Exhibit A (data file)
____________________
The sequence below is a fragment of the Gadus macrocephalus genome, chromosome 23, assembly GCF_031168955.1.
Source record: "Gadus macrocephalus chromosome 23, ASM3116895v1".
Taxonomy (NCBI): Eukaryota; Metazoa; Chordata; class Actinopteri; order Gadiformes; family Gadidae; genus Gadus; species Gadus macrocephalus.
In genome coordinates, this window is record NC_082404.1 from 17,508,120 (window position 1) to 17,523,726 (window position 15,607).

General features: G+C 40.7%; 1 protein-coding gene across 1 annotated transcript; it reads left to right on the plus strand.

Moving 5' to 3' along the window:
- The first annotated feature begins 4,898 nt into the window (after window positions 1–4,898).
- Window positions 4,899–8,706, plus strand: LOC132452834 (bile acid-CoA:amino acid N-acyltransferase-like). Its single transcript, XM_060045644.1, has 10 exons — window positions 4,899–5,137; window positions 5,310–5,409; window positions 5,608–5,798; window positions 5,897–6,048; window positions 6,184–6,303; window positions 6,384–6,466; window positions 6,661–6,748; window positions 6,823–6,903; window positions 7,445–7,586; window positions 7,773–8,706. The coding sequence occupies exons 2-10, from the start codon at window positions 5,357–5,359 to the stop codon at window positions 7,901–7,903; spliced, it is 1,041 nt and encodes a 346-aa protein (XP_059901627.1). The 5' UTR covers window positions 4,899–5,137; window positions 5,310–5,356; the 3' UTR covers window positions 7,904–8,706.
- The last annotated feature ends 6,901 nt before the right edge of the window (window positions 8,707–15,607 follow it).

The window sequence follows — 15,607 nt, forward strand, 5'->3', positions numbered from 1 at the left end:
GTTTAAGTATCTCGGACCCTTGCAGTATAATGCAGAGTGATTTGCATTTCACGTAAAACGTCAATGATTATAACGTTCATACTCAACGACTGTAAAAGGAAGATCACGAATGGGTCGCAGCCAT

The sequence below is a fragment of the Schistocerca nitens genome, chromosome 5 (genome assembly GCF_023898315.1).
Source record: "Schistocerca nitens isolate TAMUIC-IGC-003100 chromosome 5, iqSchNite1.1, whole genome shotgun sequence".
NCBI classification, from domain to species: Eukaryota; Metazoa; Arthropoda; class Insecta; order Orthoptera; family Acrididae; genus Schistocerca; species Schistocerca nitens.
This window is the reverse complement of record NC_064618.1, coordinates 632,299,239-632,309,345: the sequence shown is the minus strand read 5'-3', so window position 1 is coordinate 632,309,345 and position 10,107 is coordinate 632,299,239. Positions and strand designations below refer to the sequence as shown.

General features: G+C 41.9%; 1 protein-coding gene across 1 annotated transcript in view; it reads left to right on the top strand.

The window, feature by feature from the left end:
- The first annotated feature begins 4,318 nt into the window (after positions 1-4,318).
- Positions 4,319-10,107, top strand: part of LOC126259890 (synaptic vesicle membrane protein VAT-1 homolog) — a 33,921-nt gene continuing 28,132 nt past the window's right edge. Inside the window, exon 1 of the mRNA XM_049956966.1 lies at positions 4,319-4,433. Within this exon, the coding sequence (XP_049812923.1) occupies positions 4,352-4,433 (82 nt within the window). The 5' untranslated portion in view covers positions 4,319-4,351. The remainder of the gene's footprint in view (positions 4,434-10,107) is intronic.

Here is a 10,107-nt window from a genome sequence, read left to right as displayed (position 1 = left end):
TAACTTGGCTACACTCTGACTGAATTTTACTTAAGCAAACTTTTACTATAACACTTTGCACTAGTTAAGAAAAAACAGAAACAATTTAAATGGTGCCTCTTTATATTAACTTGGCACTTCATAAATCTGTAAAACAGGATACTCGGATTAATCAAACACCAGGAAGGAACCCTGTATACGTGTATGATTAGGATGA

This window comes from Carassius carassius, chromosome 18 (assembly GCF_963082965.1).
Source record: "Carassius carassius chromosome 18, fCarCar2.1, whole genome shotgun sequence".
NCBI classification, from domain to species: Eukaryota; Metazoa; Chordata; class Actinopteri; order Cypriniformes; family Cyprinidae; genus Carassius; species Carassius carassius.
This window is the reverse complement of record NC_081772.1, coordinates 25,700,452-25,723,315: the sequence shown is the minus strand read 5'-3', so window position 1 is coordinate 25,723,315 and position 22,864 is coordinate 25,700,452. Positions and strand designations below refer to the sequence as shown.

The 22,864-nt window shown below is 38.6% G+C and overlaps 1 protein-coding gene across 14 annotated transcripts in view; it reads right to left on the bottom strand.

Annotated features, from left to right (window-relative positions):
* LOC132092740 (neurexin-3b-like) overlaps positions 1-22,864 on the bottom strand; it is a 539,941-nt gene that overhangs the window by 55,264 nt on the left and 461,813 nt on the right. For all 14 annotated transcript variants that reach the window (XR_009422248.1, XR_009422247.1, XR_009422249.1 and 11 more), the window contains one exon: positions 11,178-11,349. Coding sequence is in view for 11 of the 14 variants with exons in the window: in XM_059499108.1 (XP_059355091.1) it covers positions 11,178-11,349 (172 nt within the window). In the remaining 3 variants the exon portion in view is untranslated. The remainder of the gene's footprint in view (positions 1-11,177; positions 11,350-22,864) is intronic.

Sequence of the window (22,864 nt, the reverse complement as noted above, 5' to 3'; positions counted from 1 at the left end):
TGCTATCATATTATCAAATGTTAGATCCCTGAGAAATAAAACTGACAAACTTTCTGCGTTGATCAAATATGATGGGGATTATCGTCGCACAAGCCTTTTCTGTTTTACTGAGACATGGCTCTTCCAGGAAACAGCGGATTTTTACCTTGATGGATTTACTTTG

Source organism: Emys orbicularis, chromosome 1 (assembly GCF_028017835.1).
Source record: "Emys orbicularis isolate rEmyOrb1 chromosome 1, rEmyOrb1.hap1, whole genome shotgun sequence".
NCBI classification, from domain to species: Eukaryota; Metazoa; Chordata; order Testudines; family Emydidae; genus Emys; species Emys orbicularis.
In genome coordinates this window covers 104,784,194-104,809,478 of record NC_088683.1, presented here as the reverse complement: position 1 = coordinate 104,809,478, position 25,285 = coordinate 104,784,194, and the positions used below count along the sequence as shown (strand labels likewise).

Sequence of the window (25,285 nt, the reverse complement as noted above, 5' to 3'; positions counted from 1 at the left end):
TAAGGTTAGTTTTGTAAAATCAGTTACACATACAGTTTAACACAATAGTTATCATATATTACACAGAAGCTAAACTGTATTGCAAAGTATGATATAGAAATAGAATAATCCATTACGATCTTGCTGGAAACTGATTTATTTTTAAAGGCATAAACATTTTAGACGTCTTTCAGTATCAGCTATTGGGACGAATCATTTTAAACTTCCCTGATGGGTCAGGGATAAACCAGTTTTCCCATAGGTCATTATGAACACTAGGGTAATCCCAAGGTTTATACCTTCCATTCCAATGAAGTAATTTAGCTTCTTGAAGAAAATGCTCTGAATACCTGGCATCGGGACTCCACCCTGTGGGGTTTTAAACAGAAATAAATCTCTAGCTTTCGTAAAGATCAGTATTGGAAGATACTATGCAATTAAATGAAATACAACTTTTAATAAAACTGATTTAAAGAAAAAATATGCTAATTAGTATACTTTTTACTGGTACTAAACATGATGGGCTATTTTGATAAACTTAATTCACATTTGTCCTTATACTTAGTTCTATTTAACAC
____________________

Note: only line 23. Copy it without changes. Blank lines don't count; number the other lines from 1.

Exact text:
Source record: "Carassius carassius chromosome 18, fCarCar2.1, whole genome shotgun sequence".